Case worries that too many people will look to the diet to solve all of their problems, from learning disabilities to obesity. The gluten-free diet only alleviates symptoms for those with an intolerance. For those without an intolerance, gluten is an important source of protein, iron and calcium. But as going gluten-free gains more attention, especially in Hollywood, the gluten-free lifestyle is often seen as the next low-carb diet.
“There really is nothing that irritates me more than hearing, ‘It’s just a piece of bread’ or ‘I hear you’re on the Atkins’ Diet’—like it’s the same thing,” says Craig Pinto of Jericho, kicker for the New Jersey Revolution arena football team, who was diagnosed with celiac 10 years ago. “Serious things can result from not getting this treated properly or diagnosed early enough, so it’s sad when it gets passed off as a joke when you can’t have a burger with a bun.”
Since celiac, a multi-symptom and multi-system disease, doesn’t always involve a stomachache, produces strikingly different symptoms in different individuals, and often mimics other disorders, it is commonly misdiagnosed. Celiac could manifest as an intestinal infection in one patient, a rash or growth problems in another and neurological problems or even dementia in a third. Recent studies suggest a gluten connection with some cases of autism. Celiac is also more likely to affect those who already have another autoimmune disorder, like type 1 diabetes or rheumatoid arthritis.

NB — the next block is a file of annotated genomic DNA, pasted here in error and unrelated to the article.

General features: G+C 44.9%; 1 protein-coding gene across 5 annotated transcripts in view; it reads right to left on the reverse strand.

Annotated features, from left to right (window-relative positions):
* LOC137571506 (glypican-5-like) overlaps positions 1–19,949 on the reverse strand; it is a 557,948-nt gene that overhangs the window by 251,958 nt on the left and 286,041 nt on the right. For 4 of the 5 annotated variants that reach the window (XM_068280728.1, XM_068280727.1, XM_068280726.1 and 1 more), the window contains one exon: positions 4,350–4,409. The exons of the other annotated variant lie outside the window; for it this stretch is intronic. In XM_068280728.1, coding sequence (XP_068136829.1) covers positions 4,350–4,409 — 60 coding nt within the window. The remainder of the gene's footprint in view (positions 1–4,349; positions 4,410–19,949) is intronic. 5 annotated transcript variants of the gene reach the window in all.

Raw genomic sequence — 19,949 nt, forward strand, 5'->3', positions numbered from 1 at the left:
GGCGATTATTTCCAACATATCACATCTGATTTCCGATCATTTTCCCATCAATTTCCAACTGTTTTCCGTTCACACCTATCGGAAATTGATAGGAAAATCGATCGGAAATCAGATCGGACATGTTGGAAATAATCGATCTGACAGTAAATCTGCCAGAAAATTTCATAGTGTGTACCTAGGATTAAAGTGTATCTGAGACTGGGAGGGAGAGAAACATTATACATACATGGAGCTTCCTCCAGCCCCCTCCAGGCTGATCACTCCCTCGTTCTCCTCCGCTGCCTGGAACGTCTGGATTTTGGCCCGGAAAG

Pinto, who played football for Hofstra during college, was diagnosed with celiac in 2001, 10 years after he was diagnosed with Crohn’s disease, another autoimmune disorder.
“I was a pretty rambunctious little kid, but at that point I wasn’t growing,” he says. “I was pale, I was very sick a lot with stomachaches, but I was active so it was just kind of put off as I just had to settle down, eat and relax for a second.”
At 21 years old, he was still up late at night feeling sick after eating pasta or pizza. Since those who have one autoimmune disease are more likely to have others, and Pinto already had Crohn’s, he was tested for celiac. The test came back positive.
It’s 2:30 p.m. on a Monday, and Randi Albertelli of Old Bethpage is waiting for her two kids to get off the bus. Amanda, 9, was diagnosed with celiac when she was 5 years old. She had leg cramps, headaches and a distended belly. At her yearly checkup, the doctor found she was anemic.
“It was kind of a red flag because she was such a good eater as a child that we kind of questioned it, but we really didn’t pursue it, unfortunately,” says Albertelli.
As time progressed Amanda came down with other symptoms. She was moody and getting stomachaches.
“Luckily enough my pediatrician tested for celiac disease. We had no idea what it was,” she says. Her stomach had been swelling from malnutrition, even though she was eating like a normal kid.
“It was traumatic, it was devastating,” says Albertelli. “There are so many other horrible things in this world, but as a parent all of a sudden to hear that your child can’t eat certain things, it was upsetting. Now I look at pictures and I see it, and I say, ‘How did we not know?’ You get so mad at yourself as a parent, but I didn’t know.”